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Sleep is not optional, Arianna Huffington, Pulitzer Prize winner and founder of The Huffington Post and Thrive Global, told guests at Dinner with Scientists, presented by PearTree Financial, the annual marquee fundraising event in support of research at the Lunenfeld-Tanenbaum Research Institute, part of Sinai Health System. At the event, Arianna spoke about the importance of sleep and how lack of sleep affects our health, which she discovered while working on her latest book The Sleep Revolution: Transforming Your Life, One Night at a Time.

According to Arianna, sleep is often sacrificed in the name of productivity. But though we often think of sleep as “wasted” time, for the brain it is actually a time of frenetic and essential activity. When we’re asleep, the brain cleans up all the toxins that have accumulated throughout the day, and if that doesn’t happen — because our sleep is frequently disturbed, or we don’t get enough sleep — it can have consequences for our short and long term memory and our overall health. In fact, sleep deprivation is linked to high blood pressure, diabetes, cancer, Alzheimer’s disease, depression and anxiety.

For optimal health, the vast majority of adults require seven to nine hours of sleep daily. Within that range, the amount varies from person to person.

We sat down with Arianna to learn what each of us can do to ensure we get the most restful, restorative sleep possible every night. Here’s what she recommends.

1. Create a transition to sleep. Parents naturally create rituals and routines around putting their children to bed — taking a bath, reading a story, singing a lullaby — that signal to the body and brain that it is time to go to sleep. As adults we tend to do away with those transitions to sleep, but they are just as necessary for the adult brain as they are for children’s brains. Instead of going full steam until dropping into bed, try creating your own rituals that give your body and mind time to slow down and prepare for sleep. Your ritual could be as long as half an hour or as brief as five minutes, but doing it every night before bed will help train your body and brain that it’s time to go to sleep.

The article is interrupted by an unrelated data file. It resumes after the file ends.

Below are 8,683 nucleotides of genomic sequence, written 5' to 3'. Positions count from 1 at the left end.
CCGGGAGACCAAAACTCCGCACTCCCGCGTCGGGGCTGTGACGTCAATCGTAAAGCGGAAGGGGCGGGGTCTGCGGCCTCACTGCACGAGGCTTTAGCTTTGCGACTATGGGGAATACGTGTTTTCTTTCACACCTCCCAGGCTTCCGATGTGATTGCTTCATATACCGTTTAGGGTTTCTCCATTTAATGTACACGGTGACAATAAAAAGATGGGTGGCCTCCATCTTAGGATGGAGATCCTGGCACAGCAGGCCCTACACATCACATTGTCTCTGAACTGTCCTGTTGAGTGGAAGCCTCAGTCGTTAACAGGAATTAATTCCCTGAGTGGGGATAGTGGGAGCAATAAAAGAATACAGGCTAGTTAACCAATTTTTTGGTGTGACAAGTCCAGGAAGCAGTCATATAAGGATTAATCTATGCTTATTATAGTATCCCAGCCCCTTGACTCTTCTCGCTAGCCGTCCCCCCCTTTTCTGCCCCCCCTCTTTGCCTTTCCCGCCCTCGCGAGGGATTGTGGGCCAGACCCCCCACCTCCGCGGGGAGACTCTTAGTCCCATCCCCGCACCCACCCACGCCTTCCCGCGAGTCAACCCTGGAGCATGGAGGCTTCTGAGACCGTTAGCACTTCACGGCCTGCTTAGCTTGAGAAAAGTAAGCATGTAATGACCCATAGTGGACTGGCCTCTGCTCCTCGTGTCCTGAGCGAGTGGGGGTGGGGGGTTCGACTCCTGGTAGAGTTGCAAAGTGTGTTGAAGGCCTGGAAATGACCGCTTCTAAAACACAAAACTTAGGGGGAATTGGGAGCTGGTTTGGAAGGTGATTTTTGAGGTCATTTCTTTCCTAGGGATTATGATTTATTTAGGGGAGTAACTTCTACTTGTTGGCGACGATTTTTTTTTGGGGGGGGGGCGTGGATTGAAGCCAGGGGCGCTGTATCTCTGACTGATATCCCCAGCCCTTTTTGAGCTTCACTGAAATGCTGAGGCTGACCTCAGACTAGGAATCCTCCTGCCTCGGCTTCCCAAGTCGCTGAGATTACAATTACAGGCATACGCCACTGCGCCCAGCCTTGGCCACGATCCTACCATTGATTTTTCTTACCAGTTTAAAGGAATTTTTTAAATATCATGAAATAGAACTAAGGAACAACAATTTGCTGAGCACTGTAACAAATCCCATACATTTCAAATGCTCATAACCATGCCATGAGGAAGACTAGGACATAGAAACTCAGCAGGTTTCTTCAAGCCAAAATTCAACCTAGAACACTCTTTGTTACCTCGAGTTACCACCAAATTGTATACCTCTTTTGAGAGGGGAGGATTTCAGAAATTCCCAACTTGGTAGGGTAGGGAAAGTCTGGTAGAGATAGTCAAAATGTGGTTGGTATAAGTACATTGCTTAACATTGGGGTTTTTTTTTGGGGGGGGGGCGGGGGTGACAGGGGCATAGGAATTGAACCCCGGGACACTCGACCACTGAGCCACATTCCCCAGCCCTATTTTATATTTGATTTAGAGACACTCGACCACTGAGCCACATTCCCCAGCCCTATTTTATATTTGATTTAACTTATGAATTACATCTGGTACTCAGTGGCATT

2. Turn off all devices and charge them outside of your bedroom. Teenagers and adults alike are increasingly addicted to their smartphones and other devices, and we are often texting, on social media, responding to email or surfing the web until right before closing our eyes for sleep. And because many of us sleep with our devices right beside our beds, it is common for devices to disrupt our sleep with lights and sounds. Turning off your devices as part of your nighttime ritual is key, and putting your devices “to sleep” outside of your bedroom will prevent them from disrupting your sleep and help stem the urge to reach for them during the night.

3. Create an environment conducive to sleep. It is also important to create the physical sleeping conditions that are most conducive to a restful sleep. Make sure your bedroom is as dark as possible with no outside or blinking lights penetrating the darkness. And keep your bedroom between 18 to 20.5 degrees to avoid overheating during the night. These simple changes to your sleep environment can make a huge difference in the quality of your sleep.

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